Relationships Between Green's Theorem, Stokes' Theorem and the Divergence Theorem  

Green's Theorem has two forms, the circulation form and the divergence form. Green's Theorem is in two dimensions, While Stokes' Theorem is the threedimensional form of the circulation form of Green's Theorem. Similarly, the Divergence Theorem is the threedimensional form of the divergence form of Green's Theorem. The following table summarizes these relationships.  
2dim 
3dim  
Green's Theorem (circulation form) 

Greens' Theorem (divergence form) 

If you want a complete lecture on this topic, here is a good video.  
Prof Leonard  Green's Theorem [1hr45min53secs]

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Green's Theorem 

IF WE HAVE 
 a simplyconnected region \(\mathcal{R}\) which is bounded by a smooth curve \(\mathcal{C}\), oriented anticlockwise (counterclockwise) and traversed once, and 
THEN THIS EQUATION HOLDS 
\(\displaystyle{ \oint_{\mathcal{C}}{M~dx+N~dy} = \iint\limits_{\mathcal{R}}{\frac{\partial N}{\partial x}  \frac{\partial M}{\partial y} dA } }\)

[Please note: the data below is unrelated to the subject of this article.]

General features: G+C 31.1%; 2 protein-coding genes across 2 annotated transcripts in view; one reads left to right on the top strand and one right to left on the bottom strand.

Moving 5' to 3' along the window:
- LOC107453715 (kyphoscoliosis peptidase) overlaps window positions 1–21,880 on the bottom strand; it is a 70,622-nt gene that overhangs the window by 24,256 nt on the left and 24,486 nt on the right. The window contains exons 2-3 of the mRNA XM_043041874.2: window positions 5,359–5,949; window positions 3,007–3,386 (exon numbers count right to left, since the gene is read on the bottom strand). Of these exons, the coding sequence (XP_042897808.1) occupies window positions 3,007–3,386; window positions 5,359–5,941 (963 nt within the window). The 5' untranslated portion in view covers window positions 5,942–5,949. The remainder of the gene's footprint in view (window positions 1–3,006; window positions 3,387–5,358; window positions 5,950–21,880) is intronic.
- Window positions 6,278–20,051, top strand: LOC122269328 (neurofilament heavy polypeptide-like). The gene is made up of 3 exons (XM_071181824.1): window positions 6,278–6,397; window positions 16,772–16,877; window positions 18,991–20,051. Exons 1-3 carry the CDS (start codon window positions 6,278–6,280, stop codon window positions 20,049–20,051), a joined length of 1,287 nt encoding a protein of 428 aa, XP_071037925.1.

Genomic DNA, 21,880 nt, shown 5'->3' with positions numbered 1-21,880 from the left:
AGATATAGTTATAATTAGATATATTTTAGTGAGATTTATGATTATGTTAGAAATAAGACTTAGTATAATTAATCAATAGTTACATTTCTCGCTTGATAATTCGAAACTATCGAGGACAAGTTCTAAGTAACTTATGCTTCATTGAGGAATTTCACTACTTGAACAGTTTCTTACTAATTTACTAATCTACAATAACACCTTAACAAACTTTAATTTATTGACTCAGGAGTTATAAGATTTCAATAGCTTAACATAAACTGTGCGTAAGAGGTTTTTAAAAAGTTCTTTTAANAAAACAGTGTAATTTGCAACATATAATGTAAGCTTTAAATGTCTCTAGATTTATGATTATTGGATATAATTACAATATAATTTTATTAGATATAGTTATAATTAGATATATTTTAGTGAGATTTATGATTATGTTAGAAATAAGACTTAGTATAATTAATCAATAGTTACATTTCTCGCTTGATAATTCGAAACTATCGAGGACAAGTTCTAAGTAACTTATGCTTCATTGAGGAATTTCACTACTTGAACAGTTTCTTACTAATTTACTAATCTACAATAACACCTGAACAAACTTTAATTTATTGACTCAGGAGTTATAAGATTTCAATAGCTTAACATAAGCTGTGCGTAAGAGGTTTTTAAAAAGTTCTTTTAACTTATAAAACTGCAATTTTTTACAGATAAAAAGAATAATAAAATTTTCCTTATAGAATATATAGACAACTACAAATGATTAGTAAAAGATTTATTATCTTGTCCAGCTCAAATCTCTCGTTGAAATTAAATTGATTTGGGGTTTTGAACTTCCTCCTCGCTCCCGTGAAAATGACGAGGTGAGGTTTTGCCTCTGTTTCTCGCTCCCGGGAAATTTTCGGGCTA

Notation   The circle on the integral sign clarifies that the curve \(\mathcal{C}\) is a closed curve. It is not necessary and not all books and instructors use it. 
Green's Theorem relates the calculation of line integrals to double integrals over area in the special case when the line integral completely encloses a single region in the plane. This enclosed region must be simplyconnected, i.e. the enclosing line must not cross itself and it must consist of one simple closed curve. This theorem is very powerful and allows us to evaluate line integrals using double integrals.
Let's get started with a video. This video is excellent in explaining Green's Theorem, including several examples. It covers the idea of simplyconnected regions as well.
The last example in this video has an incorrect answer. The final answer should be \(14/3\).
video by Dr Chris Tisdell 

Alternative Forms of Green's Theorem